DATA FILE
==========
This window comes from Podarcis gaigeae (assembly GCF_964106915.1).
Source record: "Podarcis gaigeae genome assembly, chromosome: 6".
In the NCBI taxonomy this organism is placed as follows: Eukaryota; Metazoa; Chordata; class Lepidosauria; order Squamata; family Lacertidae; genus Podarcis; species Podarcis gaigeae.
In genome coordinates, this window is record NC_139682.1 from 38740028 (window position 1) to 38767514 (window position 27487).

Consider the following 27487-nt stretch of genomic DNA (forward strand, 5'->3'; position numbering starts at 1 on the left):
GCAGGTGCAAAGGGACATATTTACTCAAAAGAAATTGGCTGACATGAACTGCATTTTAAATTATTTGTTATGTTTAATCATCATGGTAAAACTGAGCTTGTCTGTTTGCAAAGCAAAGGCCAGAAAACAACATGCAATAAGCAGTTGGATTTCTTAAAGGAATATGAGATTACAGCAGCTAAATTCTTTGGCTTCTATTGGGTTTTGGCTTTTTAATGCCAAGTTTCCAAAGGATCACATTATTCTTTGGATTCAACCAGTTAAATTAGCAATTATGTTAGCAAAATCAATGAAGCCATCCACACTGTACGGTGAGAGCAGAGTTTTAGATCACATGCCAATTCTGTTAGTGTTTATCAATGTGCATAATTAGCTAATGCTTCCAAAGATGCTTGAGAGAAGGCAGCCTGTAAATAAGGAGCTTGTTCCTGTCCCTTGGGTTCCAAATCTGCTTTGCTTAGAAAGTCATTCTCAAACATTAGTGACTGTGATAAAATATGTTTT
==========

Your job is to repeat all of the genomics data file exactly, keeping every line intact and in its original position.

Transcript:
This window comes from Podarcis gaigeae (assembly GCF_964106915.1).
Source record: "Podarcis gaigeae genome assembly, chromosome: 6".
In the NCBI taxonomy this organism is placed as follows: Eukaryota; Metazoa; Chordata; class Lepidosauria; order Squamata; family Lacertidae; genus Podarcis; species Podarcis gaigeae.
In genome coordinates, this window is record NC_139682.1 from 38740028 (window position 1) to 38767514 (window position 27487).

Consider the following 27487-nt stretch of genomic DNA (forward strand, 5'->3'; position numbering starts at 1 on the left):
GCAGGTGCAAAGGGACATATTTACTCAAAAGAAATTGGCTGACATGAACTGCATTTTAAATTATTTGTTATGTTTAATCATCATGGTAAAACTGAGCTTGTCTGTTTGCAAAGCAAAGGCCAGAAAACAACATGCAATAAGCAGTTGGATTTCTTAAAGGAATATGAGATTACAGCAGCTAAATTCTTTGGCTTCTATTGGGTTTTGGCTTTTTAATGCCAAGTTTCCAAAGGATCACATTATTCTTTGGATTCAACCAGTTAAATTAGCAATTATGTTAGCAAAATCAATGAAGCCATCCACACTGTACGGTGAGAGCAGAGTTTTAGATCACATGCCAATTCTGTTAGTGTTTATCAATGTGCATAATTAGCTAATGCTTCCAAAGATGCTTGAGAGAAGGCAGCCTGTAAATAAGGAGCTTGTTCCTGTCCCTTGGGTTCCAAATCTGCTTTGCTTAGAAAGTCATTCTCAAACATTAGTGACTGTGATAAAATATGTTTT